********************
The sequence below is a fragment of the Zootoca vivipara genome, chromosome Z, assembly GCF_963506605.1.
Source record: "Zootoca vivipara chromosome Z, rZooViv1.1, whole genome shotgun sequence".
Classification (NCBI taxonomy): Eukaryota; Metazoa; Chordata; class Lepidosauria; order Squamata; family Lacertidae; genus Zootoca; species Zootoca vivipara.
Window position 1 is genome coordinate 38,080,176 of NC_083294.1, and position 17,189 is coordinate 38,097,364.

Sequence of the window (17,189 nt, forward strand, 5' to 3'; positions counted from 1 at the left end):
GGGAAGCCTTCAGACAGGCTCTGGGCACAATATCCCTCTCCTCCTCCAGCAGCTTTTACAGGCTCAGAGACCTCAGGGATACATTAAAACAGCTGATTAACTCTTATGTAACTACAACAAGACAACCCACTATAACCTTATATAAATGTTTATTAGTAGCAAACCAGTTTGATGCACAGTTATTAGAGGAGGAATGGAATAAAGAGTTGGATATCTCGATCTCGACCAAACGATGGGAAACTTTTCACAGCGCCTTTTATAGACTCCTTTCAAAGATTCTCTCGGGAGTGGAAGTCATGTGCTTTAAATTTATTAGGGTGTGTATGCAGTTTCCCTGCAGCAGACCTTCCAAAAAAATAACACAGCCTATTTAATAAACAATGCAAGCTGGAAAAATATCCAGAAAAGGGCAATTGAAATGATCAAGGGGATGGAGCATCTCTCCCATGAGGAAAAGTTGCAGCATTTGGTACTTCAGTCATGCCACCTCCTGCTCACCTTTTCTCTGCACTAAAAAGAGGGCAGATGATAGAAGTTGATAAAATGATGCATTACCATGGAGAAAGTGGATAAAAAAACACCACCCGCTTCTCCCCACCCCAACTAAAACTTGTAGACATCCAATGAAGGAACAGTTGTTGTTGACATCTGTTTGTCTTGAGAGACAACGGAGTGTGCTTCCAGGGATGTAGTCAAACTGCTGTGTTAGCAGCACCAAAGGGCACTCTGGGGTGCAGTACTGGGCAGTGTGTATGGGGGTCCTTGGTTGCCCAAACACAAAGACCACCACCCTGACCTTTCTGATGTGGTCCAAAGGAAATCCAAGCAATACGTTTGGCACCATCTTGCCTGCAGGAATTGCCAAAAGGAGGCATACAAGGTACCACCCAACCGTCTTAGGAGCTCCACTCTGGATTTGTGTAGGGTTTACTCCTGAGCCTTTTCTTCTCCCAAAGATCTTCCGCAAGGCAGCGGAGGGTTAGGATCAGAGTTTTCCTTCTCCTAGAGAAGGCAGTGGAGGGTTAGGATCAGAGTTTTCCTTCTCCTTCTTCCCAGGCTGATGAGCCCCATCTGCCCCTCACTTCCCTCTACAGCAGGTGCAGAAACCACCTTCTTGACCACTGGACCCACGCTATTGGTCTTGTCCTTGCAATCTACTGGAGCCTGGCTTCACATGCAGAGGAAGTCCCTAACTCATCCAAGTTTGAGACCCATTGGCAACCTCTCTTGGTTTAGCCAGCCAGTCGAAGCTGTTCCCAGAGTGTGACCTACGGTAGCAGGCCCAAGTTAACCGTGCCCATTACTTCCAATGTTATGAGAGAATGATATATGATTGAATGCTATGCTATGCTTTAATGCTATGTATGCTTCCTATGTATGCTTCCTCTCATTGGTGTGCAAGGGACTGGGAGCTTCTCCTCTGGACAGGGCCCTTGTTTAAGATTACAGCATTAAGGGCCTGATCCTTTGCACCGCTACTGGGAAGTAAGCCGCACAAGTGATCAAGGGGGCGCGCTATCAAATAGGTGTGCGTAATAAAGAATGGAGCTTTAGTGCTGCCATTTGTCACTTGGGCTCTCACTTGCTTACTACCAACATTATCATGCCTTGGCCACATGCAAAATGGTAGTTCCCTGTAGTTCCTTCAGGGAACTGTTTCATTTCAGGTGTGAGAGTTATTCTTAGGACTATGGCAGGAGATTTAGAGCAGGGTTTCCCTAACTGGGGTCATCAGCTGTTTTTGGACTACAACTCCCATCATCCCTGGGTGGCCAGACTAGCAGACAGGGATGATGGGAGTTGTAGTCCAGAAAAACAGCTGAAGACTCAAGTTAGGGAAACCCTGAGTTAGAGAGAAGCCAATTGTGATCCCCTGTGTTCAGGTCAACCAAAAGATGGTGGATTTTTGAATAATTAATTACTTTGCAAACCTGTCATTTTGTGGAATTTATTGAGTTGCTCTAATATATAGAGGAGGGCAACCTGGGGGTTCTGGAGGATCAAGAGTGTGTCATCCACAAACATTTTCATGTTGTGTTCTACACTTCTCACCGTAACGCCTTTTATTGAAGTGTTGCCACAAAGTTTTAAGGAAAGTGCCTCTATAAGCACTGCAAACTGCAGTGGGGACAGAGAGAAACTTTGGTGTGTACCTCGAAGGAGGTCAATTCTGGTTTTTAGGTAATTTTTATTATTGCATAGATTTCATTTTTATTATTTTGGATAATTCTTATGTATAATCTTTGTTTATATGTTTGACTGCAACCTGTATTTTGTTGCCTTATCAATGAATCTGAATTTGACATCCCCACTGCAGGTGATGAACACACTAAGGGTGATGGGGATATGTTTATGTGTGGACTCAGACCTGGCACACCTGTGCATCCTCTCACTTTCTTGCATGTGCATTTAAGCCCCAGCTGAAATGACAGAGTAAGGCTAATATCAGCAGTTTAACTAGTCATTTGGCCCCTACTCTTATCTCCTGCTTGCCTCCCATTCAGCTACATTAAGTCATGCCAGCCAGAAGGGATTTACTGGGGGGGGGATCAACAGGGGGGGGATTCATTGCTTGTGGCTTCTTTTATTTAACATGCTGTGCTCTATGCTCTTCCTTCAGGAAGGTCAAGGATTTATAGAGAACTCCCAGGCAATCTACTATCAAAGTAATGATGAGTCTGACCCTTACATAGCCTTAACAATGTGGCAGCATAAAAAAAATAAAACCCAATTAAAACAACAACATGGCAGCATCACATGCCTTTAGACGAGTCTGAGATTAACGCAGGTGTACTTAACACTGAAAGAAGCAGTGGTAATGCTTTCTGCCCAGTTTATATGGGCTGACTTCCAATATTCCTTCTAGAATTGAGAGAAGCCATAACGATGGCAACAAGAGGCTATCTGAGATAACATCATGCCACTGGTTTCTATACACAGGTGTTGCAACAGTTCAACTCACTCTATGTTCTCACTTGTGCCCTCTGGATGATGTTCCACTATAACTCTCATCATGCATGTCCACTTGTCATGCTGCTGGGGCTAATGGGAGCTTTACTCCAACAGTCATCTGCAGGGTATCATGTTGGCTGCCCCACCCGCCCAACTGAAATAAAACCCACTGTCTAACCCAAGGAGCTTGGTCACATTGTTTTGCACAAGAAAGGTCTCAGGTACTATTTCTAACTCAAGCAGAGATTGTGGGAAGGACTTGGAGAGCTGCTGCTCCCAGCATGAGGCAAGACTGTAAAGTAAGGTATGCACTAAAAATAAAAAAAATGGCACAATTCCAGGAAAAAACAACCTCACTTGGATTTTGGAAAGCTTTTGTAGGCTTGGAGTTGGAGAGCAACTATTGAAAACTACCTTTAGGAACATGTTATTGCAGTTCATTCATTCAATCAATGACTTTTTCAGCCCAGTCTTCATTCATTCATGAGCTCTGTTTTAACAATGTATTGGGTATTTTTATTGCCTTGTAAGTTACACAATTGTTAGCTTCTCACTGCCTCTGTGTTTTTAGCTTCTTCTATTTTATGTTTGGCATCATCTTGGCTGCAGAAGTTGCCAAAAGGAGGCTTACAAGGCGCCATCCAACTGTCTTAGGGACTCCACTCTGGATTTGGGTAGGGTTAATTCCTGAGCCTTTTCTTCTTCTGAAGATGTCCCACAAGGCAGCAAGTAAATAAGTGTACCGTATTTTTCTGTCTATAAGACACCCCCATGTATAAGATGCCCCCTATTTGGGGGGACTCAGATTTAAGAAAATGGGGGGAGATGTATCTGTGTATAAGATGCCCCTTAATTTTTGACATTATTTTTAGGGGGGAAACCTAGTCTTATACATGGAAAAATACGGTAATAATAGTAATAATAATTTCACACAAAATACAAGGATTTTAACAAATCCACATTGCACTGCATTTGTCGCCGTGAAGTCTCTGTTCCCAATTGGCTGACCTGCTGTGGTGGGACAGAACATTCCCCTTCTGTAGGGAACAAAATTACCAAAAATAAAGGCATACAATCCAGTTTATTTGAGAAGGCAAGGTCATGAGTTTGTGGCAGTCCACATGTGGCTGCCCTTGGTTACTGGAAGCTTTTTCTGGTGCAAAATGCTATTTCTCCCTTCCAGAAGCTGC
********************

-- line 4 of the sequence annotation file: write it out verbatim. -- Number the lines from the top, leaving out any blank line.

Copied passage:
Window position 1 is genome coordinate 38,080,176 of NC_083294.1, and position 17,189 is coordinate 38,097,364.